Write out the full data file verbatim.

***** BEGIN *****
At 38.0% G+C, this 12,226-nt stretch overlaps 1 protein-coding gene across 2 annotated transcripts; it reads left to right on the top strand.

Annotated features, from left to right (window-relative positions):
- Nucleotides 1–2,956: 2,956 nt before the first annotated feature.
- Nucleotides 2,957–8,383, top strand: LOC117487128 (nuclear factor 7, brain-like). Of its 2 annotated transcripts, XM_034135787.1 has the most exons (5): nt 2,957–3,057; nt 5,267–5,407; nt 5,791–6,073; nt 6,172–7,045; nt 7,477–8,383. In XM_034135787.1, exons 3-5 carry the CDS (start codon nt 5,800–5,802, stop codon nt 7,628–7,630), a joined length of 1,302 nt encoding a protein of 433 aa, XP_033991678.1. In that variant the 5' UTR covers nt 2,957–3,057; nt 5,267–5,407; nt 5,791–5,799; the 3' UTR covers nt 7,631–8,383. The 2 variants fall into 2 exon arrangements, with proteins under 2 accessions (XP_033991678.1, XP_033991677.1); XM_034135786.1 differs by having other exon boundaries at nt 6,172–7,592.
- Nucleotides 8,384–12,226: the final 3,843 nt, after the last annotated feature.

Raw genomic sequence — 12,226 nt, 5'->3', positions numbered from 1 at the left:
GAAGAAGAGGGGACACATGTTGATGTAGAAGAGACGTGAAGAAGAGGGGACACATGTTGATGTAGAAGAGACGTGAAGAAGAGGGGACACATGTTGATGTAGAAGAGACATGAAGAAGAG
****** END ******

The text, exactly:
At 38.0% G+C, this 12,226-nt stretch overlaps 1 protein-coding gene across 2 annotated transcripts; it reads left to right on the top strand.

Annotated features, from left to right (window-relative positions):
- Nucleotides 1–2,956: 2,956 nt before the first annotated feature.
- Nucleotides 2,957–8,383, top strand: LOC117487128 (nuclear factor 7, brain-like). Of its 2 annotated transcripts, XM_034135787.1 has the most exons (5): nt 2,957–3,057; nt 5,267–5,407; nt 5,791–6,073; nt 6,172–7,045; nt 7,477–8,383. In XM_034135787.1, exons 3-5 carry the CDS (start codon nt 5,800–5,802, stop codon nt 7,628–7,630), a joined length of 1,302 nt encoding a protein of 433 aa, XP_033991678.1. In that variant the 5' UTR covers nt 2,957–3,057; nt 5,267–5,407; nt 5,791–5,799; the 3' UTR covers nt 7,631–8,383. The 2 variants fall into 2 exon arrangements, with proteins under 2 accessions (XP_033991678.1, XP_033991677.1); XM_034135786.1 differs by having other exon boundaries at nt 6,172–7,592.
- Nucleotides 8,384–12,226: the final 3,843 nt, after the last annotated feature.

Raw genomic sequence — 12,226 nt, 5'->3', positions numbered from 1 at the left:
GAAGAAGAGGGGACACATGTTGATGTAGAAGAGACGTGAAGAAGAGGGGACACATGTTGATGTAGAAGAGACGTGAAGAAGAGGGGACACATGTTGATGTAGAAGAGACATGAAGAAGAG